If you are a parent (or expect to be some day) or a teacher (or expect to be some day), Rowell reminds us about the power—both positive and negative—of the adults in the lives of children and adolescents. As I noted above, The Virgin Suicides is a disturbing portrait of the tragic consequences of the misguided home, the overbearing parents.
While Eugenides’s novel is focused, Rowell invites the reader into two homes that serve as complex and nuanced narratives about how difficult parenting is—especially for Eleanor’s family because of the weight of poverty and the frailties of her mother joined with the inexcusable terror of her mother’s second husband. Park’s family is also complex, but there are moments of real kindness, change, and just-plain-real-life in Park’s home that serve to put Eleanor’s challenges in stark relief.
Rarely are things or people all evil or all angel (think about Tina in the novel when you read), but the impact of parents on their children is central to why parents and teachers must read this novel.
And while the school is somewhat less defined or fully developed in the novel, school and teachers share another burden along with the parents. Yes, there is terror and cruelty in school for Eleanor, but there are moments of real tenderness and kindness (DeNice and Beebi are wonderful friends for Eleanor) that serve to avoid the typical portrayal of schools in young adult works (think Ferris Bueller’s Day Off).
“Damn, damn, damn,” [Eleanor] said. “I never said why I like you, and now I have to go.”
“That’s okay,” [Park] said.
“It’s because you’re kind,” she said. “And because you get all my jokes…” (p. 113)
My second targeted suggestion is nearly impossible to express so I am likely to wander.
When my daughter was a child, sleeping each night upstairs in a child’s daybed, I would often tip-toe up the stairs and into her room to stand next to her sleeping like a stone.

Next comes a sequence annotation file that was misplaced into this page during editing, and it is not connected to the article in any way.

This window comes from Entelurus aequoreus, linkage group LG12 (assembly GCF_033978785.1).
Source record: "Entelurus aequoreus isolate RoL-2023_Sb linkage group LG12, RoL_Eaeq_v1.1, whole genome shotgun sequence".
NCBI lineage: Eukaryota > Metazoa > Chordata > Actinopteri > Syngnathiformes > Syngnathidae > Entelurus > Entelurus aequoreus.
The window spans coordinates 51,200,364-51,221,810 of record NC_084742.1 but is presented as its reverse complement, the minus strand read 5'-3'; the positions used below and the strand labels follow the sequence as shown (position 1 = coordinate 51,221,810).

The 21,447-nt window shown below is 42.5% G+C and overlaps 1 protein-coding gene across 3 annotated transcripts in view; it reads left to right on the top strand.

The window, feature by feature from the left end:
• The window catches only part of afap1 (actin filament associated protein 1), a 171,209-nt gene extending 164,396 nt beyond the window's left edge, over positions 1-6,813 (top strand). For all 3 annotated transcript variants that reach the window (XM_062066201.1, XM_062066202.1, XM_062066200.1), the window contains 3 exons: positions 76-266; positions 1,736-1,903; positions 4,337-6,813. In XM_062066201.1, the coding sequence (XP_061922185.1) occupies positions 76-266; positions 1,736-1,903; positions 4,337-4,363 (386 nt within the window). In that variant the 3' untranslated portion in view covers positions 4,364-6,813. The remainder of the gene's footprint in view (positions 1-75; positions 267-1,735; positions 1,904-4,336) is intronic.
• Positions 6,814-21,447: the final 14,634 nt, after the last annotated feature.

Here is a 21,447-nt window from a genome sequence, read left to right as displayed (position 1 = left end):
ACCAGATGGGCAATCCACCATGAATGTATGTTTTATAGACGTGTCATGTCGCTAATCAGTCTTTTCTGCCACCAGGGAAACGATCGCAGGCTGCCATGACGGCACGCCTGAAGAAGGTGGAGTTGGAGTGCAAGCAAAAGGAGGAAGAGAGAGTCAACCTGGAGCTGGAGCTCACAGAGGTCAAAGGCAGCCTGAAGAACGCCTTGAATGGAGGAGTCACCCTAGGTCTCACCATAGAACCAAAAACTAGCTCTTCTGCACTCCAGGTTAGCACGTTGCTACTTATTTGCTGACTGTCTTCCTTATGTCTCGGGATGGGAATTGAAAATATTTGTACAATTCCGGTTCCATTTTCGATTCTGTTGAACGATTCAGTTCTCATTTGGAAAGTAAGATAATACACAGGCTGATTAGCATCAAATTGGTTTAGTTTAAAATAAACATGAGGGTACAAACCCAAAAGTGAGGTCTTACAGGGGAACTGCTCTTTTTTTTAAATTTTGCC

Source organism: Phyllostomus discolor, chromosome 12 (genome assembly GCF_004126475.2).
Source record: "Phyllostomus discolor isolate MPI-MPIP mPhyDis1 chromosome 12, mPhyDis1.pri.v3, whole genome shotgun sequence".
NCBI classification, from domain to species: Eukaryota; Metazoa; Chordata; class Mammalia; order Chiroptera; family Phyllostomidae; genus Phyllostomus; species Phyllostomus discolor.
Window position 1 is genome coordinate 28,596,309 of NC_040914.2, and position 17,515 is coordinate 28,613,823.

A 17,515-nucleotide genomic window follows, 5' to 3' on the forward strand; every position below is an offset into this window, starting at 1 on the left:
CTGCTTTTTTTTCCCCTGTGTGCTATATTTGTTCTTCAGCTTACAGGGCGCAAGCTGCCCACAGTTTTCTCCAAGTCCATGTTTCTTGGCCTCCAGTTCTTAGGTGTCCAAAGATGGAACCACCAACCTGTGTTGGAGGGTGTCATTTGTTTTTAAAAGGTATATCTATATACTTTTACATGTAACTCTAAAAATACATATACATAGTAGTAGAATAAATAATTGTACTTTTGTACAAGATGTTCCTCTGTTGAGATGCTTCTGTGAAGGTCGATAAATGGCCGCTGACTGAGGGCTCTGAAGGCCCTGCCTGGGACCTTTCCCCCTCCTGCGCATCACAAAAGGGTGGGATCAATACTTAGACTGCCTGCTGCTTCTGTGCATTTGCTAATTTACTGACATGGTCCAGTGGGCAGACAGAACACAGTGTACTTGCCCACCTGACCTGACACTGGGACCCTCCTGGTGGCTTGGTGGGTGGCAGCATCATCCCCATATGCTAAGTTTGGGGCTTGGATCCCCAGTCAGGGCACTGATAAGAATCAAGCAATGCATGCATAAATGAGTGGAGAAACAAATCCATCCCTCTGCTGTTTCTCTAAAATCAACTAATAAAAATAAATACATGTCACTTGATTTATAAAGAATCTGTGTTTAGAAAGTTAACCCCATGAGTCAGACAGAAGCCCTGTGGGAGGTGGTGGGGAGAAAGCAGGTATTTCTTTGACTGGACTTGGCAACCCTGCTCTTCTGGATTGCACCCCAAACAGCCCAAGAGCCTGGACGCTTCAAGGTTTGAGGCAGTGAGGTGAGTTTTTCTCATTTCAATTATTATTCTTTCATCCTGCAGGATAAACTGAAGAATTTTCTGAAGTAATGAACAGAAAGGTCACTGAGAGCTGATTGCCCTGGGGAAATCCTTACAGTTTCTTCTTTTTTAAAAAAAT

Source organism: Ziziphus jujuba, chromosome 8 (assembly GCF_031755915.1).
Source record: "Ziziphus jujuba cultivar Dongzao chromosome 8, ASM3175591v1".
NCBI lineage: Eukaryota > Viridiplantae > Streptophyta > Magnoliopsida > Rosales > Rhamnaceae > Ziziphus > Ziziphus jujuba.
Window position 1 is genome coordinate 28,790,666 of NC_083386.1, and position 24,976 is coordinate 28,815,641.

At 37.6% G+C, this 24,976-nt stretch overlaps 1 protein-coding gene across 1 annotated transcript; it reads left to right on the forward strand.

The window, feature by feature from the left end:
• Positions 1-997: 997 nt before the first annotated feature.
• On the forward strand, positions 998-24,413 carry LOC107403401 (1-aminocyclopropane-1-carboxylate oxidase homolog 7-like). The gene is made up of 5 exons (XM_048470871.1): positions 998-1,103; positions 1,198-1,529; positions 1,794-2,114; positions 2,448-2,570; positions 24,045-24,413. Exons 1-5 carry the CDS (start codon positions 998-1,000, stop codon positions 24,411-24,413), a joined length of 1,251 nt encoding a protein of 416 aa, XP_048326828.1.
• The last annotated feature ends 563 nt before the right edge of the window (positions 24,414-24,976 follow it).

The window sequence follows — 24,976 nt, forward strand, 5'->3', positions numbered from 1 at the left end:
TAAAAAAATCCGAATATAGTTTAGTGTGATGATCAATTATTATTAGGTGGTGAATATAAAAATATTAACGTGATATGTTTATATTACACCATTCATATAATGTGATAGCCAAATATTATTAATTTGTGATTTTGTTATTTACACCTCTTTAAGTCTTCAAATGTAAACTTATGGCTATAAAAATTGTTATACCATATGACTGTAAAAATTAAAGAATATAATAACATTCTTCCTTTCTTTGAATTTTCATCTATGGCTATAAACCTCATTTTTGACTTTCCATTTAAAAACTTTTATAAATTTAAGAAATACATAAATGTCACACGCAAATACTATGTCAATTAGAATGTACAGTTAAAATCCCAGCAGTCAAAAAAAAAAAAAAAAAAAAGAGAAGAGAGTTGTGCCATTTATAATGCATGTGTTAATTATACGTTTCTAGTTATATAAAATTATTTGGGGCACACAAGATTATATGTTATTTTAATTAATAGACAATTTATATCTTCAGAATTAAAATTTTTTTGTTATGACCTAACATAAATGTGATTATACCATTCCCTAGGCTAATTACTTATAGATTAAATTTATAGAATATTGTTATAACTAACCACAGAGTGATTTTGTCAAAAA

Like me, she radiates heat while sleeping, but my nighttime ventures were to take her tiny warm foot in my hand, squeezing it slightly, feeling the softest skin and the curve of her arch.
That is the only other experience for me that compares to holding the hand of the one you love. And that is the only way I can come close to my broad second recommendation.
If you love holding hands, you should read this book.
If you have the sort of anxiety that creeps into self-loathing and the fear that you are unlovable, you should read this book.
If you believe in or want to believe in soul-mates, you should read this book.
If your heart breaks at the sign of human kindness, you should read this book.
If you love adolescents and realize that some of being an adolescent is always with us (and should be) and that some of being a child is always with us (and should be)—if you regret that for most people “down they forgot as up they grew,” you should read this book.
She would never belong in Park’s living room. She never felt like she belonged anywhere, except for when she was lying on her bed, pretending to be somewhere else. (p. 127)
I suppose in the end what I want to say is that if you are fully aware of what it means to be a human and you are determined to cling to the dignity of being fully human for yourself and everyone else, you should read this book because it is a beautiful reminder, a powerful confirmation that creeps into you bone-deep like the love you have for that one person who also resides there in your bones forever.